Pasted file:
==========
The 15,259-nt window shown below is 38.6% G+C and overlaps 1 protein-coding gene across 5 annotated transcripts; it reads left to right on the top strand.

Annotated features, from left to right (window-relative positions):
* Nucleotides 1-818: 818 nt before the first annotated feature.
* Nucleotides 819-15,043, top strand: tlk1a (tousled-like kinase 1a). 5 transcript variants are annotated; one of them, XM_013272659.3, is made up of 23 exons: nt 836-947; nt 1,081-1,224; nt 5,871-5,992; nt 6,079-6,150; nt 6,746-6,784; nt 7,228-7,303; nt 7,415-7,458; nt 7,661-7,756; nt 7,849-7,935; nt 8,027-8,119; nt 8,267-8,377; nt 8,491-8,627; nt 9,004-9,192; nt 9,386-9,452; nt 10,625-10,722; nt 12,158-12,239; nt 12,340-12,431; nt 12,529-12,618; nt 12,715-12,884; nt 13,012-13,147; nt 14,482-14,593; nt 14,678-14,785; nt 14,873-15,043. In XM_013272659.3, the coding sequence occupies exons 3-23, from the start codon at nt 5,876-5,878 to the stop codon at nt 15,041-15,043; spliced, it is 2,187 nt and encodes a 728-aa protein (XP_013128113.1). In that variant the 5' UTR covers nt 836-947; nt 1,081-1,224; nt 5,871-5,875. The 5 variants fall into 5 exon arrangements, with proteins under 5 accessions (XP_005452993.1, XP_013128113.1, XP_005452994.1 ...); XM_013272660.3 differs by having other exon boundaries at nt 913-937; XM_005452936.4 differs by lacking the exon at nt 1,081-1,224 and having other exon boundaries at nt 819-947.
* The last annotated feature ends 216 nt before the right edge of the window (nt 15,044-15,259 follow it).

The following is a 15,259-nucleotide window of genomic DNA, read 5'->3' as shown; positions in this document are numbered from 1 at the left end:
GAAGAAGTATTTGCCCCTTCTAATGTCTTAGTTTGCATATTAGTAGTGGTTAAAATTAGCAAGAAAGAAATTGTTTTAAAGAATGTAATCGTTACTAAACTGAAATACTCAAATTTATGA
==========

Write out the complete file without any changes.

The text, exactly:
The 15,259-nt window shown below is 38.6% G+C and overlaps 1 protein-coding gene across 5 annotated transcripts; it reads left to right on the top strand.

Annotated features, from left to right (window-relative positions):
* Nucleotides 1-818: 818 nt before the first annotated feature.
* Nucleotides 819-15,043, top strand: tlk1a (tousled-like kinase 1a). 5 transcript variants are annotated; one of them, XM_013272659.3, is made up of 23 exons: nt 836-947; nt 1,081-1,224; nt 5,871-5,992; nt 6,079-6,150; nt 6,746-6,784; nt 7,228-7,303; nt 7,415-7,458; nt 7,661-7,756; nt 7,849-7,935; nt 8,027-8,119; nt 8,267-8,377; nt 8,491-8,627; nt 9,004-9,192; nt 9,386-9,452; nt 10,625-10,722; nt 12,158-12,239; nt 12,340-12,431; nt 12,529-12,618; nt 12,715-12,884; nt 13,012-13,147; nt 14,482-14,593; nt 14,678-14,785; nt 14,873-15,043. In XM_013272659.3, the coding sequence occupies exons 3-23, from the start codon at nt 5,876-5,878 to the stop codon at nt 15,041-15,043; spliced, it is 2,187 nt and encodes a 728-aa protein (XP_013128113.1). In that variant the 5' UTR covers nt 836-947; nt 1,081-1,224; nt 5,871-5,875. The 5 variants fall into 5 exon arrangements, with proteins under 5 accessions (XP_005452993.1, XP_013128113.1, XP_005452994.1 ...); XM_013272660.3 differs by having other exon boundaries at nt 913-937; XM_005452936.4 differs by lacking the exon at nt 1,081-1,224 and having other exon boundaries at nt 819-947.
* The last annotated feature ends 216 nt before the right edge of the window (nt 15,044-15,259 follow it).

The following is a 15,259-nucleotide window of genomic DNA, read 5'->3' as shown; positions in this document are numbered from 1 at the left end:
GAAGAAGTATTTGCCCCTTCTAATGTCTTAGTTTGCATATTAGTAGTGGTTAAAATTAGCAAGAAAGAAATTGTTTTAAAGAATGTAATCGTTACTAAACTGAAATACTCAAATTTATGA